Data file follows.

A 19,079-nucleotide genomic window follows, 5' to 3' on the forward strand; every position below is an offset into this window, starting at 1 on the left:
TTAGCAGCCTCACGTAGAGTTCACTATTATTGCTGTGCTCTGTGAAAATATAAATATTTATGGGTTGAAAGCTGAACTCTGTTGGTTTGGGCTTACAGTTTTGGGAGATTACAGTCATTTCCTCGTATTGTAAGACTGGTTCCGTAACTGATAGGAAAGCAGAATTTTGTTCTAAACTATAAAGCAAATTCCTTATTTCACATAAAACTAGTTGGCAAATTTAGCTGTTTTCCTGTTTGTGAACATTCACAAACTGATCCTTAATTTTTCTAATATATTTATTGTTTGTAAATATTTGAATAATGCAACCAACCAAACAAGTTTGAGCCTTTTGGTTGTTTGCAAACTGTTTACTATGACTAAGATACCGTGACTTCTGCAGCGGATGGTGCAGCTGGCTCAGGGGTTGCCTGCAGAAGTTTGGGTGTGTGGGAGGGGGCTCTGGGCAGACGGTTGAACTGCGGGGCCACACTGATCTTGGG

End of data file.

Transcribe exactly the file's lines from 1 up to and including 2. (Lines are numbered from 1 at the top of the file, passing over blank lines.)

A 19,079-nucleotide genomic window follows, 5' to 3' on the forward strand; every position below is an offset into this window, starting at 1 on the left:
TTAGCAGCCTCACGTAGAGTTCACTATTATTGCTGTGCTCTGTGAAAATATAAATATTTATGGGTTGAAAGCTGAACTCTGTTGGTTTGGGCTTACAGTTTTGGGAGATTACAGTCATTTCCTCGTATTGTAAGACTGGTTCCGTAACTGATAGGAAAGCAGAATTTTGTTCTAAACTATAAAGCAAATTCCTTATTTCACATAAAACTAGTTGGCAAATTTAGCTGTTTTCCTGTTTGTGAACATTCACAAACTGATCCTTAATTTTTCTAATATATTTATTGTTTGTAAATATTTGAATAATGCAACCAACCAAACAAGTTTGAGCCTTTTGGTTGTTTGCAAACTGTTTACTATGACTAAGATACCGTGACTTCTGCAGCGGATGGTGCAGCTGGCTCAGGGGTTGCCTGCAGAAGTTTGGGTGTGTGGGAGGGGGCTCTGGGCAGACGGTTGAACTGCGGGGCCACACTGATCTTGGG